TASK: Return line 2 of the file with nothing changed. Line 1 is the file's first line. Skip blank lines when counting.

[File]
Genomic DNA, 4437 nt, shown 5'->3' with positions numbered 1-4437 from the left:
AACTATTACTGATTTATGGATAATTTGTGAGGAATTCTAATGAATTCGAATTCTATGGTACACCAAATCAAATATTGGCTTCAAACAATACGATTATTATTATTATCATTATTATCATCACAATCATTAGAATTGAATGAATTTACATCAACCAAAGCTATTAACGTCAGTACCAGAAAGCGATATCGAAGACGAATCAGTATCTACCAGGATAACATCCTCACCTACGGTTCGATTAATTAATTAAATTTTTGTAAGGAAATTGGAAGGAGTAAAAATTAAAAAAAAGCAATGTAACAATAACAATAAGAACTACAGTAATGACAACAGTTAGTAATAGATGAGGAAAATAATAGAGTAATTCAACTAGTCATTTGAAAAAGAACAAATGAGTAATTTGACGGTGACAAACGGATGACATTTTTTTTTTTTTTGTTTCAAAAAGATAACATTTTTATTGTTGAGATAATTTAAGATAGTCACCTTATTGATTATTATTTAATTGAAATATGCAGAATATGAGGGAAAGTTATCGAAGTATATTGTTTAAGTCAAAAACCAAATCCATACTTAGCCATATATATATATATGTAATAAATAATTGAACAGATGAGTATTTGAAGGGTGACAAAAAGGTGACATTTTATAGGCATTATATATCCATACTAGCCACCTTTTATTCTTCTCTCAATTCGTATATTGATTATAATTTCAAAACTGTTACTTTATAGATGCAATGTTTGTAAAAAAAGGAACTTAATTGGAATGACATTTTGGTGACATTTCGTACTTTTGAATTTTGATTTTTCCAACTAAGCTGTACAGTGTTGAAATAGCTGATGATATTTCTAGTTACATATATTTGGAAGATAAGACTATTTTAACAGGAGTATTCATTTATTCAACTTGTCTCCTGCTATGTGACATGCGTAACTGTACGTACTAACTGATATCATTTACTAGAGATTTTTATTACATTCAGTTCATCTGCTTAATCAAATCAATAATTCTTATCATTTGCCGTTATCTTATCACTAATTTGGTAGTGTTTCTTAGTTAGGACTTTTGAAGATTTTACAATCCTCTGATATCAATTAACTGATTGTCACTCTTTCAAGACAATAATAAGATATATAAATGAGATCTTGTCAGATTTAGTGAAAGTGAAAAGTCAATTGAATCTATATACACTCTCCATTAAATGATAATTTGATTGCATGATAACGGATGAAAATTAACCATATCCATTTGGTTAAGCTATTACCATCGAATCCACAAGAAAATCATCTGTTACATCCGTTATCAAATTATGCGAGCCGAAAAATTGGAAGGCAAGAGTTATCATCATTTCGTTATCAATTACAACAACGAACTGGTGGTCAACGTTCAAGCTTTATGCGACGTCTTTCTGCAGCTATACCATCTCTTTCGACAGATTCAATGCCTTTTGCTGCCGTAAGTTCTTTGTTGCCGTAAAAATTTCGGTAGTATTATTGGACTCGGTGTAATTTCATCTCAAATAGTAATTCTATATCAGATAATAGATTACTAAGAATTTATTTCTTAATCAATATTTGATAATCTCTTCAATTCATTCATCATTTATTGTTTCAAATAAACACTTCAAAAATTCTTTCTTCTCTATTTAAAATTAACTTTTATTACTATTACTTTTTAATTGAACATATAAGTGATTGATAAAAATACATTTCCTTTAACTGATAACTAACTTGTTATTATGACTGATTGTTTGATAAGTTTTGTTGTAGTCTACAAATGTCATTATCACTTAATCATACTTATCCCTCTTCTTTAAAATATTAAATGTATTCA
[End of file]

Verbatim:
AACTATTACTGATTTATGGATAATTTGTGAGGAATTCTAATGAATTCGAATTCTATGGTACACCAAATCAAATATTGGCTTCAAACAATACGATTATTATTATTATCATTATTATCATCACAATCATTAGAATTGAATGAATTTACATCAACCAAAGCTATTAACGTCAGTACCAGAAAGCGATATCGAAGACGAATCAGTATCTACCAGGATAACATCCTCACCTACGGTTCGATTAATTAATTAAATTTTTGTAAGGAAATTGGAAGGAGTAAAAATTAAAAAAAAGCAATGTAACAATAACAATAAGAACTACAGTAATGACAACAGTTAGTAATAGATGAGGAAAATAATAGAGTAATTCAACTAGTCATTTGAAAAAGAACAAATGAGTAATTTGACGGTGACAAACGGATGACATTTTTTTTTTTTTTGTTTCAAAAAGATAACATTTTTATTGTTGAGATAATTTAAGATAGTCACCTTATTGATTATTATTTAATTGAAATATGCAGAATATGAGGGAAAGTTATCGAAGTATATTGTTTAAGTCAAAAACCAAATCCATACTTAGCCATATATATATATATGTAATAAATAATTGAACAGATGAGTATTTGAAGGGTGACAAAAAGGTGACATTTTATAGGCATTATATATCCATACTAGCCACCTTTTATTCTTCTCTCAATTCGTATATTGATTATAATTTCAAAACTGTTACTTTATAGATGCAATGTTTGTAAAAAAAGGAACTTAATTGGAATGACATTTTGGTGACATTTCGTACTTTTGAATTTTGATTTTTCCAACTAAGCTGTACAGTGTTGAAATAGCTGATGATATTTCTAGTTACATATATTTGGAAGATAAGACTATTTTAACAGGAGTATTCATTTATTCAACTTGTCTCCTGCTATGTGACATGCGTAACTGTACGTACTAACTGATATCATTTACTAGAGATTTTTATTACATTCAGTTCATCTGCTTAATCAAATCAATAATTCTTATCATTTGCCGTTATCTTATCACTAATTTGGTAGTGTTTCTTAGTTAGGACTTTTGAAGATTTTACAATCCTCTGATATCAATTAACTGATTGTCACTCTTTCAAGACAATAATAAGATATATAAATGAGATCTTGTCAGATTTAGTGAAAGTGAAAAGTCAATTGAATCTATATACACTCTCCATTAAATGATAATTTGATTGCATGATAACGGATGAAAATTAACCATATCCATTTGGTTAAGCTATTACCATCGAATCCACAAGAAAATCATCTGTTACATCCGTTATCAAATTATGCGAGCCGAAAAATTGGAAGGCAAGAGTTATCATCATTTCGTTATCAATTACAACAACGAACTGGTGGTCAACGTTCAAGCTTTATGCGACGTCTTTCTGCAGCTATACCATCTCTTTCGACAGATTCAATGCCTTTTGCTGCCGTAAGTTCTTTGTTGCCGTAAAAATTTCGGTAGTATTATTGGACTCGGTGTAATTTCATCTCAAATAGTAATTCTATATCAGATAATAGATTACTAAGAATTTATTTCTTAATCAATATTTGATAATCTCTTCAATTCATTCATCATTTATTGTTTCAAATAAACACTTCAAAAATTCTTTCTTCTCTATTTAAAATTAACTTTTATTACTATTACTTTTTAATTGAACATATAAGTGATTGATAAAAATACATTTCCTTTAACTGATAACTAACTTGTTATTATGACTGATTGTTTGATAAGTTTTGTTGTAGTCTACAAATGTCATTATCACTTAATCATACTTATCCCTCTTCTTTAAAATATTAAATGTATTCA